Luce: The case of the pertinent painter

mazimilien luce gare de l'est les poilus reducedMaximilien Luce, “Gare de l’Est, les Poilus.” Oil on re-enforced paper on canvas, 1917. ©Ville de Mantes la Jolie, Musée de l’Hotel-Dieu. The poilus were the foot soliders conscripted by the French government to fight in World War I.

Text copyright Paul Ben-Itzak
Images courtesy Ville de Mantes la Jolie, Musée de l’Hotel-Dieu

First published on the Arts Voyager on March 29, 2012, this story is re-posted today  with revisions to celebrate the upcoming exhibition  Les temps nouveaux, Seurat à Matisse, opening October 16 at the Musée d’Orsay in Paris and migrating to the Museum of Modern Art in New York next spring. The exhibition’s through-line is the critic Felix Fénéon, whose artistic inclinations and anarchist tendencies made him a natural compagnon de route of Maximilien Luce (1858 – 1941). It was also Fénéon who invited Luce to organize his first personal exhibition in 1888, at the Revue  Indépendante. See below for more on their connections, notably as detailed in Michel Ragon‘s  2008 “Dictionnaire de l’Anarchie,” published by Albin Michel. Like what you’re reading? Please make a donation to the Dance Insider & Arts Voyager today in dollars or Euros via PayPal by designating your payment to , or write us at that address to learn how to donate by check.

Imagine that Pissarro didn’t die in 1903 but continued to live and work for 38 years, extending his explorations in the various streams of Impressionism. Then imagine that he decided to consecrate the force of his talent and energy to more depictions of the poor sap, the working stiff, the pour conscript sacrificed as cannon fodder in a wasteful war, and the social movements championing them. Imagine that his brilliant palette became more dense, retaining the sense of color values he learned from Camille Corot, the precision he picked up from Georges Seurat, and his native curiosity, then augmenting them with the lessons of the Fauves, of late Claude Monet and even Pierre Bonnard. Well, you don’t have to imagine this artistic extension of a life; Pissarro’s friend, pupil, compagnon de chevalet and fellow anarchist sympathizer Maximilien Luce embodied it. Imagine, now, that you could see the living proof.

luce portrait

Portrait of Maximilien Luce. Silver print, 14 x 8 cm. Courtesy Ville de Mantes la Jolie, Musée de l’Hotel-Dieu.
The downside of the recent news that Christie’s had essentially unearthed an early study for Cezanne’s mythic “The Card Players” stashed away in a private collection was the realization that this watercolor, so critical for understanding the origins of the impulses behind such a seminal work, had been out of public view for nearly 60 years. While many conscientious private collectors readily lend their work to public expositions, nothing obligates them to do so. Once a work of art has been snapped up at auction by a private collector, nothing guarantees its continued public accessibility …. (That such work is also part of a public heritage is one reason that French law grants the State the right of ‘pre-emption’ on works up for public auction.) All the more reason to be grateful that Frederic Luce left a stunning 150 of his father’s works to the Parisian suburb of Mantes la Jolie and its museum the Hotel Dieu, now celebrating Luce with a new exhibition of 52 pieces, “Maximilien Luce, de l’esquisse (draft) au chef-d’oeuvre,” which follows the artist’s process from the draft to the oil painting, including by showcasing similar works in both forms. We’re privileged to be able to share some of this work here.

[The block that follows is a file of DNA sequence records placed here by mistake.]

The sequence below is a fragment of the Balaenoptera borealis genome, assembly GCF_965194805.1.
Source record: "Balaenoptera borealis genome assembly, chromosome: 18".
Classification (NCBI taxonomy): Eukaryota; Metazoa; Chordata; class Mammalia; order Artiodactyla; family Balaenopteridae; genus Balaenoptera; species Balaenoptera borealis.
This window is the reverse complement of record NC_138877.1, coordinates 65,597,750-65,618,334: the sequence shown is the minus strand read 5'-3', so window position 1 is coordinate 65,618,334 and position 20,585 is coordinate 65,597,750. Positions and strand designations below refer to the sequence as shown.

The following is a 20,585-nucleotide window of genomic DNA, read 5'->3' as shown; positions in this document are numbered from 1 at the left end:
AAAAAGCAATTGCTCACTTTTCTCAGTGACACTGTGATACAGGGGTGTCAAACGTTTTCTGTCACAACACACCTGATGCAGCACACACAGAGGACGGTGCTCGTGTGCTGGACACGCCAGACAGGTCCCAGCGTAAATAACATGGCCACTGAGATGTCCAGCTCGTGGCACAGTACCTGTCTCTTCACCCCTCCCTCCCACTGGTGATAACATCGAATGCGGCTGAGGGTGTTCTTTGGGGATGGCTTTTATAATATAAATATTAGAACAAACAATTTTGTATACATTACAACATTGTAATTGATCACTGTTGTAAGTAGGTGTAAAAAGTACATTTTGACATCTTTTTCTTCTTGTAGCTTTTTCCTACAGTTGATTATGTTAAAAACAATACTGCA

luce tanneursLeft: Maximiien Luce, “Les Tanneurs.” Oil on paperboard. Right: Maximilien Luce, “Etude pour les Tanneurs.” Pencil on paper. Courtesy Ville de Mantes la Jolie, Musée de l’Hotel-Dieu.

A brief biographical re-cap is perhaps in order to deepen your appreciation of the work represented here: Born in the 6th arrondissement of Paris in 1858, Luce was deeply marked by the Versailles repression of the Paris Commune in 1871, installing himself in 1887 in Montmartre, the foundry of the revolt, taking a room at 6 rue Cortot — the same address where a certain Erik Satie would move in 1890. (I didn’t realize this when, wandering onto this darkened, narrow, steep street one July 14 after watching the fireworks from Montmartre, I discovered the plaque noting Satie had lived there. Perhaps the city of Paris should add, “… and Luce.”) Did they overlap? Did Luce’s rebellious spirit inspire Satie in some of his own Dada-esque musical meanderings? The former soon put his into practice, collaborating with Emile Puget on his anarchist weekly Le Pere Peinard (contributing more than 200 engravings, as Michel Ragon notes in his entry for the painter in his “Dictionnaire de l’Anarchie,” published by Albin Michel in 2008)  and participating in other similarly inclined journals, including La Revolte and L’Assiette au Beurre. During the infamous Trial of the 30 in 1894 (shortly after the assassination of French president Sadi Carnot by the anarchist Caserio), when, as Ragon recounts, “19 anarchist theorists were intentionally mingled with 11 thieves (supporters of the theory of individual reprise)” and charged with “criminal association” (a common charge applied today to suspected would-be terrorists). Luce shared a cell with art critic and Neo-Impressionist champion Felix Fénéon and Jean Grave, along with Sebastien Faure and Malatesta “the most celebrated theorist and anarchist militant of the debut of the 20th century.” All but one got off. (Ibid.)  Echoing Gustave Courbet during his own imprisonment following the downfall of the Paris Commune, Luce made a series of etchings chronicling his imprisonment.